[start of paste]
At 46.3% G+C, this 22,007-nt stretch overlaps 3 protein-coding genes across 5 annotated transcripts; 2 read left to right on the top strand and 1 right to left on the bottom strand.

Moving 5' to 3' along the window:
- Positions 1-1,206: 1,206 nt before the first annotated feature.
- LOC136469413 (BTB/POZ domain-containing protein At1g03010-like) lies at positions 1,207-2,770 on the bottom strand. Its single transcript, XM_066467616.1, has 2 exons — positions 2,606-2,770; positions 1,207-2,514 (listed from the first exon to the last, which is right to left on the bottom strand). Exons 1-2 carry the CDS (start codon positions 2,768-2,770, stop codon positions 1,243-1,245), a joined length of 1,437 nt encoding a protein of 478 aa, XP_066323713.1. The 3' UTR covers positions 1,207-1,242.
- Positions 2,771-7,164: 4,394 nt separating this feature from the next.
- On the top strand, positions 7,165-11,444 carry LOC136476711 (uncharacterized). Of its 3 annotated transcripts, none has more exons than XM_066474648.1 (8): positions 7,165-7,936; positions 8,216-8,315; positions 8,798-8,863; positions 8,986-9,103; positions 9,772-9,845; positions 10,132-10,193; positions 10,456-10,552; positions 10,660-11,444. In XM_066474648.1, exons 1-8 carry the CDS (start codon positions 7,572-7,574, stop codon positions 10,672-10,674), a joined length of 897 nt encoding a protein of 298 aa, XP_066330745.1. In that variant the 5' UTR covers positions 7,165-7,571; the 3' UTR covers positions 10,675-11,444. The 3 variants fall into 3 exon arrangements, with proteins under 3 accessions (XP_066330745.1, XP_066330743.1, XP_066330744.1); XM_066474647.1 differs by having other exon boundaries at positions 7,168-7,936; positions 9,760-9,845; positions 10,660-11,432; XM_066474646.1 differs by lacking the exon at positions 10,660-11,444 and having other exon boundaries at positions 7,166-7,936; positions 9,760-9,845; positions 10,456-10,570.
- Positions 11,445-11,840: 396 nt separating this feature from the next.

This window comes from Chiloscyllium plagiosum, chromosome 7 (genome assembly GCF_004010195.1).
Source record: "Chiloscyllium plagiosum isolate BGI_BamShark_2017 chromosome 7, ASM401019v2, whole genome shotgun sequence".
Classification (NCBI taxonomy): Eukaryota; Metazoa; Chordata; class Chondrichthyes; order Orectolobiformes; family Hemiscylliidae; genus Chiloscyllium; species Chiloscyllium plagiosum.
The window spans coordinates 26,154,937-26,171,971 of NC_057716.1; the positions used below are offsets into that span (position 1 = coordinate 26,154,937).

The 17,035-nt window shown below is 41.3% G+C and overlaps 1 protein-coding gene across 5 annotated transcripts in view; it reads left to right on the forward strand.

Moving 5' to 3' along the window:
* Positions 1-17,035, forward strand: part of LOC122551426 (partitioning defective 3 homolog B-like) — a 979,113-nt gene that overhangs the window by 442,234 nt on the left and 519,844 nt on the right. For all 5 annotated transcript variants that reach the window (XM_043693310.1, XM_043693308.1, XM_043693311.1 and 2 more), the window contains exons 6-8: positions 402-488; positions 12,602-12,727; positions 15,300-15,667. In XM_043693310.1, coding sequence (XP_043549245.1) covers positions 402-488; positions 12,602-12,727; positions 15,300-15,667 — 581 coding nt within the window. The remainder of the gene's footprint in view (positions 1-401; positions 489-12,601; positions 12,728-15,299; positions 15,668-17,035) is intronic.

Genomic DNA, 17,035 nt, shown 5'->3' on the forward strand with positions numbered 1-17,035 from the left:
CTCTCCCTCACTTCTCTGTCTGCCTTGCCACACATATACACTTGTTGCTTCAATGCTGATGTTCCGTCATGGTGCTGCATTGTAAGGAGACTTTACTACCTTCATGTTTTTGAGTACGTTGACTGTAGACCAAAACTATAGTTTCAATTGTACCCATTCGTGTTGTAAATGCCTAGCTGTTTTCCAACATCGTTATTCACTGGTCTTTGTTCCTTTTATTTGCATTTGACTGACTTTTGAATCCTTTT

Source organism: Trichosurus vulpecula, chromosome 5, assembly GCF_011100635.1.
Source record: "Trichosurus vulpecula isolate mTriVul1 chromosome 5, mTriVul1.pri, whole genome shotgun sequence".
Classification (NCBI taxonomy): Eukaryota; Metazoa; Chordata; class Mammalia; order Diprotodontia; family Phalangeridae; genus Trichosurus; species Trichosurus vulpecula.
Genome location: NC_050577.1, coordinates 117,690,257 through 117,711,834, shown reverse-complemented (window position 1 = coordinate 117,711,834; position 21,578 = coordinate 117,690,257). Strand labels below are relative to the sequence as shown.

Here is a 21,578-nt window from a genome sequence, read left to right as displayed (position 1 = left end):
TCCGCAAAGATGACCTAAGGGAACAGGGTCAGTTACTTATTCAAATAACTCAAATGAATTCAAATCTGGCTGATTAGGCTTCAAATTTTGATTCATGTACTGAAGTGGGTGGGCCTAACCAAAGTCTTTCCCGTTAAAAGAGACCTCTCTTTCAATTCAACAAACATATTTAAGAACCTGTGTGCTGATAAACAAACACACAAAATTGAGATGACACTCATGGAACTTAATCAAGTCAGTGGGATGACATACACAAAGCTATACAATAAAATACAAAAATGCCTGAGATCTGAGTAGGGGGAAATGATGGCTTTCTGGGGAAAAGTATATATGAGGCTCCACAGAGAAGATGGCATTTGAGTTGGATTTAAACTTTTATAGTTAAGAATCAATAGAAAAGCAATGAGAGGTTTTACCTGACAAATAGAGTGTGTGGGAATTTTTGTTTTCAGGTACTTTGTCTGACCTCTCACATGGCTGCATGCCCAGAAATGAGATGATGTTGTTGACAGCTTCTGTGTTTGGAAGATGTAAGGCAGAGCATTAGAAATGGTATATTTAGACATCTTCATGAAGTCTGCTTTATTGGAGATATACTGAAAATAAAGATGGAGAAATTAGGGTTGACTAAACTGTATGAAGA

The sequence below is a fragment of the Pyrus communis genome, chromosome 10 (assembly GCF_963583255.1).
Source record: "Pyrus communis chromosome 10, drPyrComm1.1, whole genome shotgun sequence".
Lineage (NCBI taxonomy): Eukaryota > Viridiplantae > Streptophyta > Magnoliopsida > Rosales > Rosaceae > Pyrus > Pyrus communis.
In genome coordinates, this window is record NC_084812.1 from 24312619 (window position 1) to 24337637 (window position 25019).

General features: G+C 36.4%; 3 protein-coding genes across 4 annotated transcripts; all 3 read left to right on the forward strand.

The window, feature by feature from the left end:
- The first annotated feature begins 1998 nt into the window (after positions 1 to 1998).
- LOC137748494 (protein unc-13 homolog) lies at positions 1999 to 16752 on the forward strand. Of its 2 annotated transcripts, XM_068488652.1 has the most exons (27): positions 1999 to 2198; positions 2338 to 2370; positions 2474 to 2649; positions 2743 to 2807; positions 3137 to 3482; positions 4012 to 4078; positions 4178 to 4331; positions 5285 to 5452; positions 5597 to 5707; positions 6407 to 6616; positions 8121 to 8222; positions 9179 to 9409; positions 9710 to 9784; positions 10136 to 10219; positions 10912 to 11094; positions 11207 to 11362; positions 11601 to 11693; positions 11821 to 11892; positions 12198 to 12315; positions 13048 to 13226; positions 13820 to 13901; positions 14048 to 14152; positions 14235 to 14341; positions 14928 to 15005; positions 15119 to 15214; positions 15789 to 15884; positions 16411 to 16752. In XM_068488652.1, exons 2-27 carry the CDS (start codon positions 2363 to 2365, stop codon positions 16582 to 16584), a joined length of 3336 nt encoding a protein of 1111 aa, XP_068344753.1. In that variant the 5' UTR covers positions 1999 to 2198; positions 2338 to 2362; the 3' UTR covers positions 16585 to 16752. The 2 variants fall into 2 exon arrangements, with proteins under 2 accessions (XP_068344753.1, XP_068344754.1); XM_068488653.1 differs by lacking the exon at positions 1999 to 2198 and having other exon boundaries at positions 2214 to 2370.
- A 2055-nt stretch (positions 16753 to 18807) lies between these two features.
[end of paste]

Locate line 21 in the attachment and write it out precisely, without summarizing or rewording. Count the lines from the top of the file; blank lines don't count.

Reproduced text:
Here is a 21,578-nt window from a genome sequence, read left to right as displayed (position 1 = left end):